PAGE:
Is Your Password the Weakest Link in Your Virtual Security World?
Computer passwords have been with us for close to sixty years now, but in the real world, they have existed for much, much longer. Written records suggest that they were even used by the Roman empire which, for those of you who have been skipping history lessons, existed under one form or another between 27BC and 1453AD. Passwords have not only survived during all these centuries, but they have also lived on to become an integral part of our everyday lives.
All this suggests that they are a perfect way of protecting information. Yet, if you tell this to a group of security experts, they'll conclude that you have completely lost the plot. Why is that?
The password and its enormous popularity
For centuries, nobody outside military and government organizations even knew what a password is. It was used only by people who needed to prove that they are who they say they are before they can access some extremely sensitive information. Then, the 1990's arrived and suddenly, it wasn't only people working for the army and clandestine agencies that had passwords.
PCs popped up in millions of homes and offices across the globe, and dial-up modems started making funny noises. This meant that you too had to prove to the server on the other end of the cable that you are authorized to access your bank account, read your emails, and watch a cat video. The password, in theory, was the perfect solution to the problem. In addition to being a proven authentication protocol, it required no additional hardware and caused as little inconvenience as possible. That's how it became so ubiquitous.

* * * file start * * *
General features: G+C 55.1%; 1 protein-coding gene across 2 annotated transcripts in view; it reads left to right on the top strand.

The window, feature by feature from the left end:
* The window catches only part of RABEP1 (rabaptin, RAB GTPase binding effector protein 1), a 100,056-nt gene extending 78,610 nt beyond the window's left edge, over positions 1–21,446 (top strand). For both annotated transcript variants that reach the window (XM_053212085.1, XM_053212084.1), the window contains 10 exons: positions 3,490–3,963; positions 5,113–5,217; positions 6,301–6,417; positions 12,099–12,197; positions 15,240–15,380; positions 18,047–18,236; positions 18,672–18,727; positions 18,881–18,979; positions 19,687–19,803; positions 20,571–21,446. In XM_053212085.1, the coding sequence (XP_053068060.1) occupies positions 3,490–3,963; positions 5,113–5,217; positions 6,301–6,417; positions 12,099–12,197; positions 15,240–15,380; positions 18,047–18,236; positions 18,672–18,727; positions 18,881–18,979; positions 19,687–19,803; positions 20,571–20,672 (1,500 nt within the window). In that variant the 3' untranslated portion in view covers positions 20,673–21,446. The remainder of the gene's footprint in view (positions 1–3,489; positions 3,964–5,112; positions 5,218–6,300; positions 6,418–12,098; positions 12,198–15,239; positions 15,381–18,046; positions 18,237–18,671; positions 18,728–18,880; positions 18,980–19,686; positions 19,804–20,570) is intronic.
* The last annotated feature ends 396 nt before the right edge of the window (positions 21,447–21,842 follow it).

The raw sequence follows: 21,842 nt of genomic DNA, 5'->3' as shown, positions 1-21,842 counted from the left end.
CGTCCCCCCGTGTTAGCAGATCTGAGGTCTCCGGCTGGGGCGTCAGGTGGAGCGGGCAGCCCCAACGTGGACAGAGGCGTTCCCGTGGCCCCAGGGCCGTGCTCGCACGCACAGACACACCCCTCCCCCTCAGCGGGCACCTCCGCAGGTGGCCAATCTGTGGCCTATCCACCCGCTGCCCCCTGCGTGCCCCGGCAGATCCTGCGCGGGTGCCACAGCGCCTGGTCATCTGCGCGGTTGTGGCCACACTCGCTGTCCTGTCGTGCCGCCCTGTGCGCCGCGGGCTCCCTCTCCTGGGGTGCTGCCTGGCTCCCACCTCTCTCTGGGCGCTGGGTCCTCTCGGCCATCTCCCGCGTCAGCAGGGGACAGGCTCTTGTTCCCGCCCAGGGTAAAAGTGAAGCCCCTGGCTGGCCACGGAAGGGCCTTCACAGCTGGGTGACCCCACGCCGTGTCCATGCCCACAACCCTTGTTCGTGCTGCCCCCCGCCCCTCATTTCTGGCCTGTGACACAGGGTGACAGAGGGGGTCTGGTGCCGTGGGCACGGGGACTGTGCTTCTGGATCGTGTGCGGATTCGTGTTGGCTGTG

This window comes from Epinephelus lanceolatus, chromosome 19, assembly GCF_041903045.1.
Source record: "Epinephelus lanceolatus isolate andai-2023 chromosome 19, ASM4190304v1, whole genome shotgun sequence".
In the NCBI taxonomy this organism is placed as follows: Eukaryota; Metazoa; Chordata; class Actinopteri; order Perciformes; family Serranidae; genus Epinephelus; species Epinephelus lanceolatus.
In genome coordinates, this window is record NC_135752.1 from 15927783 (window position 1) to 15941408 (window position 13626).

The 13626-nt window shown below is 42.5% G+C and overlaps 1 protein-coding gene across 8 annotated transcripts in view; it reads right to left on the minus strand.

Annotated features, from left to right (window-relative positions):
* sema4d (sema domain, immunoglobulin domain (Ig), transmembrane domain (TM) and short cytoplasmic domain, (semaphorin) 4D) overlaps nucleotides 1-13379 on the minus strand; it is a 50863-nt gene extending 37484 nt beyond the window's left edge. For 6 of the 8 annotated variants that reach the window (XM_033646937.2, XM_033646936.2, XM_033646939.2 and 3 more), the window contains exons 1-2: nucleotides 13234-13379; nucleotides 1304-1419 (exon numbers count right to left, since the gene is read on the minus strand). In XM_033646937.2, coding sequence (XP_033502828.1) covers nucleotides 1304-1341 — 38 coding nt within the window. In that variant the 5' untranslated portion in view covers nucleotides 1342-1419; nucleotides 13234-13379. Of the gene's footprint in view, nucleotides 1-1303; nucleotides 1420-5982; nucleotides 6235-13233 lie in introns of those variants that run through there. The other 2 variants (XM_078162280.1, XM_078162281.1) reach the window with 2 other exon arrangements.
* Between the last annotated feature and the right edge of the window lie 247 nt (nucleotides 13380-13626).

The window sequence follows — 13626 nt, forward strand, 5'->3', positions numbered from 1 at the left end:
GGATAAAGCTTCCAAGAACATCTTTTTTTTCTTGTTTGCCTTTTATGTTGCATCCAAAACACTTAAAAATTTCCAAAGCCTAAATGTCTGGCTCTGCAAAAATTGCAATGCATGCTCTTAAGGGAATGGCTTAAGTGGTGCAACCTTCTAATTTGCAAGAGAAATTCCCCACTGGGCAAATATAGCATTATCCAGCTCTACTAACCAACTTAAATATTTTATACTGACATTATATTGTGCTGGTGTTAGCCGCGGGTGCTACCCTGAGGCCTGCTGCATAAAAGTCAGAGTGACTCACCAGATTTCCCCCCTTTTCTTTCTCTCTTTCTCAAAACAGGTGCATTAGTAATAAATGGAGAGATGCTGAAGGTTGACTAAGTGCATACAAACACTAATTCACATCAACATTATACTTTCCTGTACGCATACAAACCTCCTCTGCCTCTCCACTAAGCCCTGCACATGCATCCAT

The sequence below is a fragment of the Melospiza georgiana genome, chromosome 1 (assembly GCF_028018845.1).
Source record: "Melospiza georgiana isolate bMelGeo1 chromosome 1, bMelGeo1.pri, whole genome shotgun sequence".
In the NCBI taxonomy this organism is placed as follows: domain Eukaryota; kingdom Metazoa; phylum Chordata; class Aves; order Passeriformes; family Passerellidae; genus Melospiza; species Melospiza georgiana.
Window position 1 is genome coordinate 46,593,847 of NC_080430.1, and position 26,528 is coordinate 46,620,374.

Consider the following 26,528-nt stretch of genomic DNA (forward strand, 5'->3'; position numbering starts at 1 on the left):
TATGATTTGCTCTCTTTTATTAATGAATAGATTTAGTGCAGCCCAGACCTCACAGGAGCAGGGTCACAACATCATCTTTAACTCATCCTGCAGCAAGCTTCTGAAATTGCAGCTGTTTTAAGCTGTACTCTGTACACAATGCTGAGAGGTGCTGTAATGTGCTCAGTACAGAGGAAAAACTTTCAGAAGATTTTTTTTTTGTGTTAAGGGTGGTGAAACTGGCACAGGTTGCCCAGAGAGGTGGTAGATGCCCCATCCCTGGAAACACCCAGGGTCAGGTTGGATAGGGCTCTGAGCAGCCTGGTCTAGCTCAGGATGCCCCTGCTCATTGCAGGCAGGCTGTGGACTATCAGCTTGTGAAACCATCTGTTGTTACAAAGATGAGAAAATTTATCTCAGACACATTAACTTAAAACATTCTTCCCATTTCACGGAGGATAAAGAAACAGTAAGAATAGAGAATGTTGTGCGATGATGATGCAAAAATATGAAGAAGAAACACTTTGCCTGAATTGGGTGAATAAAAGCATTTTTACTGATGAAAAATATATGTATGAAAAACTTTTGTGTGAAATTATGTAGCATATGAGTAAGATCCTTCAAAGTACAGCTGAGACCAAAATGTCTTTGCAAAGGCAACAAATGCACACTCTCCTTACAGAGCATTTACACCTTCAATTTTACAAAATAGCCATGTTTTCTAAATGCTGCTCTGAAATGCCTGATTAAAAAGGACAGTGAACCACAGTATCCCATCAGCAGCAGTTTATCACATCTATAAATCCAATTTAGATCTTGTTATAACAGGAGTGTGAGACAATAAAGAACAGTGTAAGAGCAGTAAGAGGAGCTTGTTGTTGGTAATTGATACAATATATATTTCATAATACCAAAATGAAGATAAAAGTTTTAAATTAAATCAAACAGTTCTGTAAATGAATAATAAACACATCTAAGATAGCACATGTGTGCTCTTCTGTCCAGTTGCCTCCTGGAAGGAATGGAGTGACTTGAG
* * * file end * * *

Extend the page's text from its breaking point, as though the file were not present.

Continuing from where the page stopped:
What went wrong?
Remember the time when you were playing video games instead of doing your homework? Well, while you were obliterating some ugly alien creatures, other kids your age were trying to understand how the bulky box of electronics in front of them worked. Later, they started hacking into different things and pretty soon they learned that you had too many online accounts that were protected by the same simple password.
Time went by, and the cybercrooks realized that they don't even need to "hack" into anything to get your password. They understood that using some social engineering, they can trick you into giving it out yourself. In other words, they found many ways in which the password as an authentication mechanism can be defeated.
Needless to say, these potential problems were there before the then-new generation of cybercriminals discovered them. The problem was, all of a sudden, there were many more attackers and many more targets. The numbers haven't really stopped growing which is why security experts say that the password as an authentication mechanism is riddled with faults. They say one more thing, though.
A single password can't make your security. It can, however, break it.
Despite its flaws, the password is very much here to stay which means that you need to learn how to use it to the best of your advantage. We've talked about what is and what isn't a good password, and we've also discussed how our Cyclonis Password Manager can help you solve the problem.
The thing is, there's no point in having brilliant passwords if, for example, you're going to use an outdated browser with an ancient version of the Flash plugin on a PC running a pirated Windows XP version. In much the same way, all the updates, patches, and well-configured security products will be as good as useless if your accounts are protected with "abc123". And if you've got click-happy index fingers that open all the files and follow all the links in your inbox, the quality of your passwords becomes all but irrelevant.
In that sense, you really can say that your online security is a chain. Every link is as important as the next one, and whether or not your password will be the weakest link is entirely up to you.